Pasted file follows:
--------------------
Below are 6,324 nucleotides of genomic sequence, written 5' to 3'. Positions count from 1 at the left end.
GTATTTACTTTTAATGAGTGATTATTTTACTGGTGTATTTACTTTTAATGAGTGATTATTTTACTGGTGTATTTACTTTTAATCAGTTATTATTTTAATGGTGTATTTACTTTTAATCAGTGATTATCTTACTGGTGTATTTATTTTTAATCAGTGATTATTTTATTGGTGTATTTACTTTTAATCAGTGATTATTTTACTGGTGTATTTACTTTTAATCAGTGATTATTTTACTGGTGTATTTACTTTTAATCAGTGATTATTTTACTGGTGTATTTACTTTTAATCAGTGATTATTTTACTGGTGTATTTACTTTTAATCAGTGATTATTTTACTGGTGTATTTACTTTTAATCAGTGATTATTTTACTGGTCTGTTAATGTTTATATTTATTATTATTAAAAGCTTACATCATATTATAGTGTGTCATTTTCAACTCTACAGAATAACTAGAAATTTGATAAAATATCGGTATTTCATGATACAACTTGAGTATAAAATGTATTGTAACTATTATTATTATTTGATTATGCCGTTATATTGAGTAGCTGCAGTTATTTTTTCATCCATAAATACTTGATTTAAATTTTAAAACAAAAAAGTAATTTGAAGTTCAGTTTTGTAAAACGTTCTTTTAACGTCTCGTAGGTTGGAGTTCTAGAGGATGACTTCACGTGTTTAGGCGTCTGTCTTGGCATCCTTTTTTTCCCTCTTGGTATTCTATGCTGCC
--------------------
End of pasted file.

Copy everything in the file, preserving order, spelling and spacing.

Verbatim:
Below are 6,324 nucleotides of genomic sequence, written 5' to 3'. Positions count from 1 at the left end.
GTATTTACTTTTAATGAGTGATTATTTTACTGGTGTATTTACTTTTAATGAGTGATTATTTTACTGGTGTATTTACTTTTAATCAGTTATTATTTTAATGGTGTATTTACTTTTAATCAGTGATTATCTTACTGGTGTATTTATTTTTAATCAGTGATTATTTTATTGGTGTATTTACTTTTAATCAGTGATTATTTTACTGGTGTATTTACTTTTAATCAGTGATTATTTTACTGGTGTATTTACTTTTAATCAGTGATTATTTTACTGGTGTATTTACTTTTAATCAGTGATTATTTTACTGGTGTATTTACTTTTAATCAGTGATTATTTTACTGGTGTATTTACTTTTAATCAGTGATTATTTTACTGGTCTGTTAATGTTTATATTTATTATTATTAAAAGCTTACATCATATTATAGTGTGTCATTTTCAACTCTACAGAATAACTAGAAATTTGATAAAATATCGGTATTTCATGATACAACTTGAGTATAAAATGTATTGTAACTATTATTATTATTTGATTATGCCGTTATATTGAGTAGCTGCAGTTATTTTTTCATCCATAAATACTTGATTTAAATTTTAAAACAAAAAAGTAATTTGAAGTTCAGTTTTGTAAAACGTTCTTTTAACGTCTCGTAGGTTGGAGTTCTAGAGGATGACTTCACGTGTTTAGGCGTCTGTCTTGGCATCCTTTTTTTCCCTCTTGGTATTCTATGCTGCC